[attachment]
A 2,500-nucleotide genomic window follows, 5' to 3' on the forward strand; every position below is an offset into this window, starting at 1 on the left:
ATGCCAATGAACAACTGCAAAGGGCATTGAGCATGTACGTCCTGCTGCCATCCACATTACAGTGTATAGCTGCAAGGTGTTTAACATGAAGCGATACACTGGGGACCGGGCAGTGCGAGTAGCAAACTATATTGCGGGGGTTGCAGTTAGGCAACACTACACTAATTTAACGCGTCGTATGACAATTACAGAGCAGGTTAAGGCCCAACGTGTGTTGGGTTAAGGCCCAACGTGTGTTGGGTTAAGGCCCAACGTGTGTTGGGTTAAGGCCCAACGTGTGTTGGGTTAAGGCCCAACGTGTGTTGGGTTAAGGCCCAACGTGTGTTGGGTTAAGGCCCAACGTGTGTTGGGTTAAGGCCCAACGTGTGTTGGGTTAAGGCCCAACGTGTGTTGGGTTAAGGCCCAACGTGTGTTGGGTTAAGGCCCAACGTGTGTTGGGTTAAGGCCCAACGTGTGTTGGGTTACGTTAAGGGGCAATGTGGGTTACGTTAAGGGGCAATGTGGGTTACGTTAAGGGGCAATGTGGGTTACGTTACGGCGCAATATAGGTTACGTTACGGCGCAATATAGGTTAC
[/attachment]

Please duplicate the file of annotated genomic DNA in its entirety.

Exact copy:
A 2,500-nucleotide genomic window follows, 5' to 3' on the forward strand; every position below is an offset into this window, starting at 1 on the left:
ATGCCAATGAACAACTGCAAAGGGCATTGAGCATGTACGTCCTGCTGCCATCCACATTACAGTGTATAGCTGCAAGGTGTTTAACATGAAGCGATACACTGGGGACCGGGCAGTGCGAGTAGCAAACTATATTGCGGGGGTTGCAGTTAGGCAACACTACACTAATTTAACGCGTCGTATGACAATTACAGAGCAGGTTAAGGCCCAACGTGTGTTGGGTTAAGGCCCAACGTGTGTTGGGTTAAGGCCCAACGTGTGTTGGGTTAAGGCCCAACGTGTGTTGGGTTAAGGCCCAACGTGTGTTGGGTTAAGGCCCAACGTGTGTTGGGTTAAGGCCCAACGTGTGTTGGGTTAAGGCCCAACGTGTGTTGGGTTAAGGCCCAACGTGTGTTGGGTTAAGGCCCAACGTGTGTTGGGTTAAGGCCCAACGTGTGTTGGGTTAAGGCCCAACGTGTGTTGGGTTACGTTAAGGGGCAATGTGGGTTACGTTAAGGGGCAATGTGGGTTACGTTAAGGGGCAATGTGGGTTACGTTACGGCGCAATATAGGTTACGTTACGGCGCAATATAGGTTAC